Within the last five years or so, many of us have been plagued with the tech equivalent of house flies that won't get out of your face.

Yes, the dreaded robocall.

I've received calls from Idaho, Virginia, Maine, Alaska(!), Alabama, Colorado, Washington, Nebraska, yada yada yada...

You get the idea. Actually, you probably get the idea because you probably get the calls. I do know people in Washington, Nebraska, and Alabama, but they wouldn't call me.

So I always go with a "Please text me" and then nothing.

But I've learned that if you are to actually answer one of these calls, you won't necessarily get callbacks from that number.

This study, according to Engadget, reveals that robocalls have remained flat and that multiple numbers can come from just a handful of campaigns. That means that at some point it may be possible to pinpoint their point of origin and stop them.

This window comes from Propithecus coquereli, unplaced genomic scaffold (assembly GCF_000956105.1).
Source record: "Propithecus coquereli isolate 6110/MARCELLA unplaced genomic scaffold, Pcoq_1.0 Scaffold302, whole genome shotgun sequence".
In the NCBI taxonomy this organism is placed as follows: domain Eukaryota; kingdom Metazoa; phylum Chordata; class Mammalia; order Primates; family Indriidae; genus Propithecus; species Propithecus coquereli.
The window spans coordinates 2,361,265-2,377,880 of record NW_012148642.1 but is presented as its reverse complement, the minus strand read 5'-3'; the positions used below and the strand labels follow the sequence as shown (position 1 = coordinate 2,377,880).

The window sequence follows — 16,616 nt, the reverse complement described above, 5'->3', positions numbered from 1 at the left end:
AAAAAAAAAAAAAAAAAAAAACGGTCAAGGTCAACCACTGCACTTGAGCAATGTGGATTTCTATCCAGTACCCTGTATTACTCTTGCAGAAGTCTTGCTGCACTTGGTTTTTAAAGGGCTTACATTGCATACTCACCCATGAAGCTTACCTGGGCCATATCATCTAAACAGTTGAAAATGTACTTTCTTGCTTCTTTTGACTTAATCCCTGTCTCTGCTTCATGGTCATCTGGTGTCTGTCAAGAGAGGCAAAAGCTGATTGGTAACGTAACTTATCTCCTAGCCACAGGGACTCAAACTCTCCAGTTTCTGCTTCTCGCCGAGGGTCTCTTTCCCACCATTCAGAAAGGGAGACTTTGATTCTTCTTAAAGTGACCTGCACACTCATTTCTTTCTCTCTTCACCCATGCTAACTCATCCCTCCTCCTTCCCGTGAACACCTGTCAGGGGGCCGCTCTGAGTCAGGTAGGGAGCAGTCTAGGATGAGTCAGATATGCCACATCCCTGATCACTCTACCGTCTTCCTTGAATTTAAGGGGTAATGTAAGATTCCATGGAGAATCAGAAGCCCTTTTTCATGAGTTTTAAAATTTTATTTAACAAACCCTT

Thing is, if a caller uses a "spoofed" number, you could be inundated with these pesky calls.

Here's my big personal issue with these robocalls. Because they've been so frequent in the past (and, honestly, I haven't gotten nearly as many over the last couple of months as I had before, so maybe it's working), I don't respond to unfamiliar numbers. The other day, I got a call from a woman who had some important information about my mother and dental insurance. She had called a month before but I didn't answer because it was a strange number.

So, THANKS, robocalls. Hopefully this research at North Carolina State University will put a stop to them once and for all.

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